In James Alcock’s classic 1995 article “The Belief Engine,” he said, “Our brains and nervous systems constitute a belief-generating machine, a system that evolved to assure not truth, logic, and reason, but survival.” Now he has expanded that thesis into a book, Belief: What It Means to Believe and Why Our Convictions Are So Compelling.
Book review of Persevere: A Life with Cancer, by Lisa Bonchek Adams. This book is a gem. Lisa Bonchek Adams was an atheist, a realist, and a talented writer and poet. Before her recent death from breast cancer, she shared her experience and her insights with the world in the form of blogs and poems.
Hormone replacement therapy in menopause is safer and more effective than we have been led to believe. A new book examines the evidence and sets the record straight. Estrogen replacement stops hot flashes cold and is a veritable Fountain of Youth. Estrogen replacement is dangerous: it kills women. It prevents heart disease. It causes heart
Edzard Ernst is arguably the world’s foremost expert on the claims and the evidence (or lack thereof) for Complementary and Alternative Medicine (CAM). Now he has teamed up with a medical ethicist, Kevin Smith, to co-author a new book, More Harm than Good? The Moral Maze of Complementary and Alternative Medicine. Much has been written on
The Textbook of Natural Medicine reveals what students of naturopathy are taught. It claims to be a scientific presentation, but it reveals just how unscientific naturopathy is. It mixes good science with bad science, pseudoscience, outright errors of fact, vitalism, philosophy, ancient history, superstition, gullibility, misrepresentations, metaphysics, religion, hearsay, opinion, and anecdotes. Note: This is
A review of Heavens on Earth: The Scientific Search for the Afterlife, Immortality, and Utopia, By Michael Shermer, Henry Holt and Co., 2018. $30.00. 320 pages. ISBN-13: 978-1-62779-857-0. In 1997, Michael Shermer wrote one of the classics of skepticism, Why People Believe Weird Things. He has continued to produce skeptical books at regular intervals, with topics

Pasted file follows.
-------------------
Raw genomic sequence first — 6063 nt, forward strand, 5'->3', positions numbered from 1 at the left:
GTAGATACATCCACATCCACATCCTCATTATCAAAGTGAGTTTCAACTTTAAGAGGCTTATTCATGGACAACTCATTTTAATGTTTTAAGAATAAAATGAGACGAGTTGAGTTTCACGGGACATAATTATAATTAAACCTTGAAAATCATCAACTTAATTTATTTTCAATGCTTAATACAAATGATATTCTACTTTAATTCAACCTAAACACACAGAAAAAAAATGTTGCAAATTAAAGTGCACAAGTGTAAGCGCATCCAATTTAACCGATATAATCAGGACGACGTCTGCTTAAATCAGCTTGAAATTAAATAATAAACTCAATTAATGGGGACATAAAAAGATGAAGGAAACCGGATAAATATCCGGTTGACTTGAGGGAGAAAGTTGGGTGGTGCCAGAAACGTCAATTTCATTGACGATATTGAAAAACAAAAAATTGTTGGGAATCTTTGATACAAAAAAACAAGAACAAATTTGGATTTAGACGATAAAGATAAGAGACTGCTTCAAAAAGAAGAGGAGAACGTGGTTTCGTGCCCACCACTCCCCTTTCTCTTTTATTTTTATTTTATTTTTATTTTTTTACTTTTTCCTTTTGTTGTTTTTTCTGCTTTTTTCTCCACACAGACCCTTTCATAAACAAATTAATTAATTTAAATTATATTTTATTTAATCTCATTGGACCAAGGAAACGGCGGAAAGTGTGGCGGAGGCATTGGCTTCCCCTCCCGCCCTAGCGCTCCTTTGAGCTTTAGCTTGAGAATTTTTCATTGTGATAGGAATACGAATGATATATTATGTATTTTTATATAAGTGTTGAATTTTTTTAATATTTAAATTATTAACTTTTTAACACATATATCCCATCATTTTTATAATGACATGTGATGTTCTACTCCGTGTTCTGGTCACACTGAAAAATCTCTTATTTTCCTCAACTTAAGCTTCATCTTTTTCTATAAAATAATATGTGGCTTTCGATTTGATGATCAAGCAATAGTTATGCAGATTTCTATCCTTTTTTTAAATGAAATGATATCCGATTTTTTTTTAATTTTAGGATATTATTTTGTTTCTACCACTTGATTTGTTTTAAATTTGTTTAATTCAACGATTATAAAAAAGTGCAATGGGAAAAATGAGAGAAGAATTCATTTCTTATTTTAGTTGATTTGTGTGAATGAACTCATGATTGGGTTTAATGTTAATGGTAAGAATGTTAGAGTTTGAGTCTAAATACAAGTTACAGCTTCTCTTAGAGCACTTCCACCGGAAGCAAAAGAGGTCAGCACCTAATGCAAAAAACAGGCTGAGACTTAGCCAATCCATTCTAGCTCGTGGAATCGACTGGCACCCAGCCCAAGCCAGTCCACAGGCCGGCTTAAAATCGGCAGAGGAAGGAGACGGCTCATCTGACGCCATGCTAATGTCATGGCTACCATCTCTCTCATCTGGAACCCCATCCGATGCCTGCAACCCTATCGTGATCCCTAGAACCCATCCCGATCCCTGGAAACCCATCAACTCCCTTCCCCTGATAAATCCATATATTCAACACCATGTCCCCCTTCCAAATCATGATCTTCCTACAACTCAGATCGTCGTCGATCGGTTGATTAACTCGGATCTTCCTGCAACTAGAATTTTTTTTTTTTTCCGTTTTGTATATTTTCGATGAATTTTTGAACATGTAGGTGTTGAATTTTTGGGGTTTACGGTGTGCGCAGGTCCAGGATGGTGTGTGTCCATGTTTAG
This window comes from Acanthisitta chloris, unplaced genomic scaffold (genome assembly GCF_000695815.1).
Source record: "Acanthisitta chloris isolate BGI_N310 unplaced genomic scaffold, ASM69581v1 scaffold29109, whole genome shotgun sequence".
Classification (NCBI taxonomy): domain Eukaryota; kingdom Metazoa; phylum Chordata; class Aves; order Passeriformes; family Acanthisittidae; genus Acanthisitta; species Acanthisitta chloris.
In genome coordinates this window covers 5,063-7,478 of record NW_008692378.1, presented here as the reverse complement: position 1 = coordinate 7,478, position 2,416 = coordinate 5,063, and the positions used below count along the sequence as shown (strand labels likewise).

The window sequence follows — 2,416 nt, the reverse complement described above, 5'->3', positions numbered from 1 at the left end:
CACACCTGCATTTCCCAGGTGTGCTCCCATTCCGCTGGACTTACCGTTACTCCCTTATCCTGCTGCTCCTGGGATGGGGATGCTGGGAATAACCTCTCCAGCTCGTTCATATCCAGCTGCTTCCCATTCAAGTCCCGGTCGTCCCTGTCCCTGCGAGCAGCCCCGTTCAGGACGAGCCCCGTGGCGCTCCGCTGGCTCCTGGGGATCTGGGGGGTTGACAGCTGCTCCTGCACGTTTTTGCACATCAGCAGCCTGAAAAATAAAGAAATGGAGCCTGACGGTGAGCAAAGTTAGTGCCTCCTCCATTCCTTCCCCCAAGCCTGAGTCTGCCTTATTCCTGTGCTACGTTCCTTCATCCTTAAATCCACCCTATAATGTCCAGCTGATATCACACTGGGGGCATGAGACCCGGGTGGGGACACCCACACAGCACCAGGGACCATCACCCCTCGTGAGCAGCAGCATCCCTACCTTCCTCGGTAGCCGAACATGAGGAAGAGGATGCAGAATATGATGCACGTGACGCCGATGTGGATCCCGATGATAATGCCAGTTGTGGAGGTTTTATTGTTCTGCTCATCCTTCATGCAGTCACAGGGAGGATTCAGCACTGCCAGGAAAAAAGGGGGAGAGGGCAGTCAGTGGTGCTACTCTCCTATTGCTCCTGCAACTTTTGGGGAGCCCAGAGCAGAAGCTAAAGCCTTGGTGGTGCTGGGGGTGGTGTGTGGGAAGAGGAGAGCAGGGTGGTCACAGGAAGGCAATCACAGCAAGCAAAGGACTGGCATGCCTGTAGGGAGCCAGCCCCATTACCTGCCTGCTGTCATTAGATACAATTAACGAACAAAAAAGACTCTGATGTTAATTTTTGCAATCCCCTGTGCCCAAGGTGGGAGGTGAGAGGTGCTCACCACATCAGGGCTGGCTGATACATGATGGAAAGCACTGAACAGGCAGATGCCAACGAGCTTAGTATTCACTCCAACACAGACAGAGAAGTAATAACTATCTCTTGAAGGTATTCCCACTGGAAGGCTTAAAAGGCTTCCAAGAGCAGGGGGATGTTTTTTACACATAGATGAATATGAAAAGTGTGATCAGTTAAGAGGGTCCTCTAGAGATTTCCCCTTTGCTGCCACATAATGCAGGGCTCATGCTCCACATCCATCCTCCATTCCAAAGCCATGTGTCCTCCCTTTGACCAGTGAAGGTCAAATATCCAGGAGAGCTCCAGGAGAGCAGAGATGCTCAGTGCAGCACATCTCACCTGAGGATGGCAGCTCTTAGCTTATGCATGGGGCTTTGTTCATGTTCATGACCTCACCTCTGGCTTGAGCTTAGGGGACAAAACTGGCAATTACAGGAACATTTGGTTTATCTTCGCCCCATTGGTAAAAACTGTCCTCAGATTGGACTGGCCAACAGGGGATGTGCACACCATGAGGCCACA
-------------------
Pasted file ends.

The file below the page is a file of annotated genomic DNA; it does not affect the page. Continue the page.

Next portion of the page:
Lisa Mosconi has a web and media presence and a book Brain Food: The Surprising Science of Eating for Cognitive Power. She claims, “There is increasing evidence that implementing the lifestyle changes described in this book has the potential to prevent Alzheimer’s from developing and also to help slow down or even halt progression of
Last month I wrote about a book on evolutionary medicine that I could not recommend. Now I’ve found one I can recommend. Marlene Zuk, an evolutionary biologist at the University of California, Riverside, has written a delightful book entitled Riddled with Life: Friendly Worms, Ladybug Sex, and the Parasites That Make Us Who We Are.
Did you know that Samuel Hahnemann, the misguided father of homeopathy, was an accomplished chemist who developed the first chemical test for arsenic? His test was applied in a poisoning trial in England: it was positive, but the color of the sample had deteriorated by the time it got to the jury, and they were
Astronomy is science; astrology is superstition, mythology, and pseudoscience. Depending on how surveys ask the question, anywhere from 22 percent to 73 percent of people believe astrology is valid. Horoscopes still appear regularly in newspapers. Over 90 percent of adults know their zodiac sign. It never occurs to some people to question whether horoscopes are